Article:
Reaching their natives places in Maharashtra’s Konkan region for the Ganesh festival starting from Tuesday was a time consuming and uphill task this year for scores of devotees due to late running of trains, buses and traffic snarls on the pothole-ridden Mumbai-Goa Highway at several stretches.
Lord Ganesh devotees from Mumbai and its adjoining areas who reached their natives villages and hometowns in the coastal region in the last few days for celebrating the festival with their larger families and relatives complained of poor road conditions.
Motorists claimed it took almost double the time required for reaching their villages in Konkan from Mumbai by road due to potholes and hours-long traffic snarls at various locations on the Mumbai-Goa Highway, which is incomplete despite more than a decade of work.
Santosh Sakapal, a Thane resident who originally hails from Khed town in Ratnagiri distinct, said he reached his destination after 13 hours of bus journey when normally it takes 6 to 7 hours of ride.
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Sakapal said he boarded a private luxury bus from Thane at around 7 am on Sunday and reached his hometown 13 hours later.
According to motorists, they faced maximum problem on the Panvel-Indapur and Sangmeshwar-Ratnagiri stretches of the Mumbai-Goa Highway due to potholes and traffic congestions at various locations apart from errant drivers and presence of heavy vehicles.
On Sunday, a man died and 28 others were injured after a state transport (ST) bus collided with a container truck on the highway at Talegoan village near Mangoan in Raigad, one of the Konkan districts.
Earlier this year, Union Minister for Road Transport and Highways Nitin Gadkari said the much-awaited construction work of the Mumbai-Goa National Highway No. 66 will be completed by December 2023 and the road will be thrown open for traffic in January 2024.
The devotees who took rail route, too, faced tough time while travelling to Konkan for the 10-day Ganapati festival starting from Tuesday (September 19) due to late trains of rains, huge crowds of passengers in coaches and stations.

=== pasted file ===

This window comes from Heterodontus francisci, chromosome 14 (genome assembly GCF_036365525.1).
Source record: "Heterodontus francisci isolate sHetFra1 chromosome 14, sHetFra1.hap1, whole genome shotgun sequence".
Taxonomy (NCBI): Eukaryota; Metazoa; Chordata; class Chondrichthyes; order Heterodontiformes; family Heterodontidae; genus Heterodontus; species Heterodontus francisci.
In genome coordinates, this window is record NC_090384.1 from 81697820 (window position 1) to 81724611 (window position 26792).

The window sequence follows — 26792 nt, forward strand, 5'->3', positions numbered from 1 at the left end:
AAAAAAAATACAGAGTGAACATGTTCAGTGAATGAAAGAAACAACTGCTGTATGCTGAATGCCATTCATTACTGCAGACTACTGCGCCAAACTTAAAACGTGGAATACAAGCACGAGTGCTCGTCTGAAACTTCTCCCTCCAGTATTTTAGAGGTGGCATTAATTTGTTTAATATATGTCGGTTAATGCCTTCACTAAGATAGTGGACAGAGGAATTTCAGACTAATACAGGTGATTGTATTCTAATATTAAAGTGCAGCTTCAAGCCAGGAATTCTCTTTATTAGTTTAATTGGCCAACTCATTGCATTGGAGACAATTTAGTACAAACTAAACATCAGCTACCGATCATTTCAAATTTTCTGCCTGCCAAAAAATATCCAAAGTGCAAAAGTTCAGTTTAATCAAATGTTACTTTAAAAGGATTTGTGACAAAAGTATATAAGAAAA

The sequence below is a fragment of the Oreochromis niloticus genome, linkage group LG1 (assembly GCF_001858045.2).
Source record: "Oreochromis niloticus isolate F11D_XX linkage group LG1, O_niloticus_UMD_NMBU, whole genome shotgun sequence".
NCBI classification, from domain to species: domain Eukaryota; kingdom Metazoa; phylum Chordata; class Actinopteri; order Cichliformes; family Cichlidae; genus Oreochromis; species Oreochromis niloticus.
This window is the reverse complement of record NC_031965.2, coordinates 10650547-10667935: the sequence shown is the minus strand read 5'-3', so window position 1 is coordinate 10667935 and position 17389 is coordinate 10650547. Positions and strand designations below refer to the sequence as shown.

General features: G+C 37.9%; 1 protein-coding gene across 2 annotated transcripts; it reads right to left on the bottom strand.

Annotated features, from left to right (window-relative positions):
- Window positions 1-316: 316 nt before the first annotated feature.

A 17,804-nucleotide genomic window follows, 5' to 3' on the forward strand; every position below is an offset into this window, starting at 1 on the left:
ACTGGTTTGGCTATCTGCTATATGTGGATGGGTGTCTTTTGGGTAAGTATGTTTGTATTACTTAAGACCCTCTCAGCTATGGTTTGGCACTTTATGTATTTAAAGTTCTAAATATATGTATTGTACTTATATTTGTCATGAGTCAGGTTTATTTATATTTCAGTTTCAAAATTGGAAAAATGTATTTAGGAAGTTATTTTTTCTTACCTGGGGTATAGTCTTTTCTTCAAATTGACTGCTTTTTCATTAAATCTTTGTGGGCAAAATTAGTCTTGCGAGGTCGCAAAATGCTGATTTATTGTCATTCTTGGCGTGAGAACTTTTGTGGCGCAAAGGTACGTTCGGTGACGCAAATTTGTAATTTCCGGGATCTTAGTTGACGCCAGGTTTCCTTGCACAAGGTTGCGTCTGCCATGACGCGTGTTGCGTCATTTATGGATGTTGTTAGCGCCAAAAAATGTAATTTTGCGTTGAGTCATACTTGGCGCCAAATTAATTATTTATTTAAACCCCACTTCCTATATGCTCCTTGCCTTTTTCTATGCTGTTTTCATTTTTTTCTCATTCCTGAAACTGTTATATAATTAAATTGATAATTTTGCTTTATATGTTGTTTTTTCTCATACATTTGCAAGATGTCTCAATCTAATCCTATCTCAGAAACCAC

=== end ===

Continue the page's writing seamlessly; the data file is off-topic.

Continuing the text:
PR Shetye, who travelled to Sawantwadi from Dadar on Monday, said there was a huge crowd at the station and catching the train itself was a tough task, though they did not face any hassle after occupying his seat.
“However, the train was late,” Shetye said, adding his train was put on siding several times to give way to others which was quite annoying.
Some passengers complained they had to wait for the Mumbai CSMT-Sawantwadi Ganpati special train for more than four hours at Panvel station and were unable to get proper information about its status/arrival from the Railways.
According to a Railway spokesperson, the special Ganpati train departed late from its originating station (Mumbai CSMT) as its pairing service from Konkan did not arrive on time.
A large number of people from Konkan, who have settled in Mumbai or do jobs in the metropolis, travel to their native places for the 10-day-long festival that starts on Ganesh Chaturthi and ends on Anant Chaturdashi.
The Maharashtra State Road Transport Corporation (MSRTC) has deployed nearly 3,900 buses to ferry passengers.
According to a MSRTC spokesperson, they are operating a high number of Ganpati special buses this year as compared to last year when their count stood at 2,500.
He said the corporation operated a majority of these buses between Friday (September 15) and Sunday (September 17), while a few of them departed from Mumbai for Konkan on Monday.